Although it is clear that protein-bound B12 is less well absorbed than crystalline B12, the effect varies greatly with the specific protein and may be modified by gastric factors (see “Food-Bound B12 Malabsorption”). Data on absorption from different types of diets (e.g., high in dairy products or beef) are not sufficient to use as a basis for adjusting the estimated requirement for B12.
No evidence was found that a high-fiber diet increases the amount of B12 that should be consumed. A single study (Doi et al., 1983) was found that examined the effect of dietary fiber (specifically, konjac mannan, or glucomannan) on the absorption of B12. A 3.9-g dose of the fiber with a meal did not change the rate of B12 absorption in either normal subjects or those with diabetes mellitus.
Underutilization of B12 has been reported in individuals with genetic defects that involve deletions or defects of MMA-CoA mutase, transcobalamin II, or enzymes in the pathway of cobalamin adenosylation (Kano et al., 1985; Rosenberg and Fenton, 1989).
An Adequate Intake (AI) is set for the recommended intake for infants. The AI reflects the observed average vitamin B12 intake of infants fed principally with human milk.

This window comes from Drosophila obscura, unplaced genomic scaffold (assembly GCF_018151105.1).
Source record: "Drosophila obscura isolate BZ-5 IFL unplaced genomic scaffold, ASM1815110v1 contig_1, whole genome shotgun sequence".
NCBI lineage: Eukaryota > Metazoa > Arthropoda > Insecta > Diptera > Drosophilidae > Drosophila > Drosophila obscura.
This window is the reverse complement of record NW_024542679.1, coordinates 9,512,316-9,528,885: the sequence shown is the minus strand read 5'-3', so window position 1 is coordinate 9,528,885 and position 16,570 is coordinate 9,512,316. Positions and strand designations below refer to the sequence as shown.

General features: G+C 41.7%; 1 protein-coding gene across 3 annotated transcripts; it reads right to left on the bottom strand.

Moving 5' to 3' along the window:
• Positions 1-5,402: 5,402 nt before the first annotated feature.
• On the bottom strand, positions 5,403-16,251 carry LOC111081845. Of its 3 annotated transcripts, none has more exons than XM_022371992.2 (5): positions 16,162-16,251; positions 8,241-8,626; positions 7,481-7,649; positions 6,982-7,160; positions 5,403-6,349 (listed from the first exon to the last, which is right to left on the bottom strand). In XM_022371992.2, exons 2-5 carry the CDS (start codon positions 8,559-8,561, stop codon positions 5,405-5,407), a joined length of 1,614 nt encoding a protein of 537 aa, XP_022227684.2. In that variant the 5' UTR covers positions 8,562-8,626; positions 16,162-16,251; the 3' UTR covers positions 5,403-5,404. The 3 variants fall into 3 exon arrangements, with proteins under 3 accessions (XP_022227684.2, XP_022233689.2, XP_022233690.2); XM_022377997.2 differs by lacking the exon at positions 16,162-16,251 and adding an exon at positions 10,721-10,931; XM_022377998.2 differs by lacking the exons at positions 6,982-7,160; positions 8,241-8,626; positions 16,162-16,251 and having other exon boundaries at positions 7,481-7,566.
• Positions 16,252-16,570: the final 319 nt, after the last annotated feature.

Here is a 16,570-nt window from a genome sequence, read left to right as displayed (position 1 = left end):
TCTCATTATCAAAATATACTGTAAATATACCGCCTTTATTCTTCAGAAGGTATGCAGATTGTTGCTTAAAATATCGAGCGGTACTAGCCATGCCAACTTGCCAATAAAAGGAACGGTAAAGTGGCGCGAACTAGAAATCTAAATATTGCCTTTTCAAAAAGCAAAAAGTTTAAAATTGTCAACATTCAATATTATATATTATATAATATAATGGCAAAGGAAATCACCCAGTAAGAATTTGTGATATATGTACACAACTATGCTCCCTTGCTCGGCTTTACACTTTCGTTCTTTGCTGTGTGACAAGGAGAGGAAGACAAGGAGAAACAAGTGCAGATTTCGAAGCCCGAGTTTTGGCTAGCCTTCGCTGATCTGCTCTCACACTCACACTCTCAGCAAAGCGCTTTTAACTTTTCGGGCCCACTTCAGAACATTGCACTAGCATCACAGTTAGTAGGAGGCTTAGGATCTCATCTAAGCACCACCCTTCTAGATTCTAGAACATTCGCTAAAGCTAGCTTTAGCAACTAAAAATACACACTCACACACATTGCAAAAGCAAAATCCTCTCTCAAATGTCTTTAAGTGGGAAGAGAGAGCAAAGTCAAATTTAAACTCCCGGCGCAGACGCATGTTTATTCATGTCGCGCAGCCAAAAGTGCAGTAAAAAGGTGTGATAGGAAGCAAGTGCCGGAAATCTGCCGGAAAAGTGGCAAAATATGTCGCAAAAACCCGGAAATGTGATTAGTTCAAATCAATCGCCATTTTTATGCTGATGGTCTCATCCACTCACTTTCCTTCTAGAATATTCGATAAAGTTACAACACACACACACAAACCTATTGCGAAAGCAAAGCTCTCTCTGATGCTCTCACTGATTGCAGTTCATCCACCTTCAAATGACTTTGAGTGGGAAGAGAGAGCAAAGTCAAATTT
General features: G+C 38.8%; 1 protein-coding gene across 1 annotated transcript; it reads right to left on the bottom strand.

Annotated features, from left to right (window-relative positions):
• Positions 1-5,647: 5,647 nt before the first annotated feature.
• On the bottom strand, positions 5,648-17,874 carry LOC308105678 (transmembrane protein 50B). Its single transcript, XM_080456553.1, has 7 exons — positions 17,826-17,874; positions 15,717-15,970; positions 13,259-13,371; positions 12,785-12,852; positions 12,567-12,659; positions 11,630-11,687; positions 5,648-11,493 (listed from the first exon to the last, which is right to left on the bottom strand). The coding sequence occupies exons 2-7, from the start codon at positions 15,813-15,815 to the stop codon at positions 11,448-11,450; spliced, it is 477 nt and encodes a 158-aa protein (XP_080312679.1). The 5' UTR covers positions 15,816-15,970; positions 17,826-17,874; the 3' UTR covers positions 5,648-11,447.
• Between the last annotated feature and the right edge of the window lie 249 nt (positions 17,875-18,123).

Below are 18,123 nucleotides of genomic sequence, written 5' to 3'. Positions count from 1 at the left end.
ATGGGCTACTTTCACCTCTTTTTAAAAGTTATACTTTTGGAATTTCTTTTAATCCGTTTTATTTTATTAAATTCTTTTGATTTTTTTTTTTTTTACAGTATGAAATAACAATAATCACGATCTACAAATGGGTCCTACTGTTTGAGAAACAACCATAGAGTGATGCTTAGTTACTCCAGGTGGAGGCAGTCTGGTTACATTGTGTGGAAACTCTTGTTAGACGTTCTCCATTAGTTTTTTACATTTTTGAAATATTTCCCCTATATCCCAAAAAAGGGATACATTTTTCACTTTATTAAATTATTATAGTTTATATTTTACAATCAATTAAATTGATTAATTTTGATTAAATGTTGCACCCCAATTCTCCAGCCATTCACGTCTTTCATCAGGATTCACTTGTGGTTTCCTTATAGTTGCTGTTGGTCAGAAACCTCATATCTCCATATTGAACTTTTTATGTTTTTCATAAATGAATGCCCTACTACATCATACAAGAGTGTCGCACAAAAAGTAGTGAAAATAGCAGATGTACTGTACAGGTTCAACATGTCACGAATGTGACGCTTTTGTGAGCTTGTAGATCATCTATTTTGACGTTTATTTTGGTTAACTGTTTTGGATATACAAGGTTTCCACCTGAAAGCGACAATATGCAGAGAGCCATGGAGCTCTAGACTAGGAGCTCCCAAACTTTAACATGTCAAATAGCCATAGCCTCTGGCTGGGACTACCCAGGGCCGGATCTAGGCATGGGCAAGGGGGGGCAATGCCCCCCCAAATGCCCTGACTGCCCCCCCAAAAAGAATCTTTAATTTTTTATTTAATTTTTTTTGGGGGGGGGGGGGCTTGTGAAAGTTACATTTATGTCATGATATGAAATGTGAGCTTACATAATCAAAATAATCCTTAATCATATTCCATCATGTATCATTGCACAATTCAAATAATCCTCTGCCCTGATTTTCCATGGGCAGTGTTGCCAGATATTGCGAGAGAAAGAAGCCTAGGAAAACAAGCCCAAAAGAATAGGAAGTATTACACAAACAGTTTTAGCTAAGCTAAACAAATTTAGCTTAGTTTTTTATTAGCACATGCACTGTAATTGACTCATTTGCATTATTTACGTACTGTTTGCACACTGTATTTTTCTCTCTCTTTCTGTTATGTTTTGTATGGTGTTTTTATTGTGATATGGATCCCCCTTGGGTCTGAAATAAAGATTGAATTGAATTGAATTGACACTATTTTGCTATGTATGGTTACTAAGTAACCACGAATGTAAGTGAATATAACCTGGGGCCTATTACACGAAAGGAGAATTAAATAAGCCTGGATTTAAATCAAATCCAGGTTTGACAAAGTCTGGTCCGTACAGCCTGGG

Reported values for the concentration of the vitamin in human milk vary widely, partly because of differences in methods of analysis and partly because of differences in maternal B12 status and current intake. Despite high intraindividual diurnal variability within a group of lactating women, no consistent effect on B12 concentration of time of day, breast, or time within a feed has been demonstrated. Thus, casual samples of human milk can be used to represent concentrations for the group (Trugo and Sardinha, 1994). However, the wide intraindividual variability may lead to inaccuracies in reported mean values if the number of individuals sampled is small. Median values are substantially lower than average values (Casterline et al., 1997; Donangelo et al., 1989). Acceptable meth-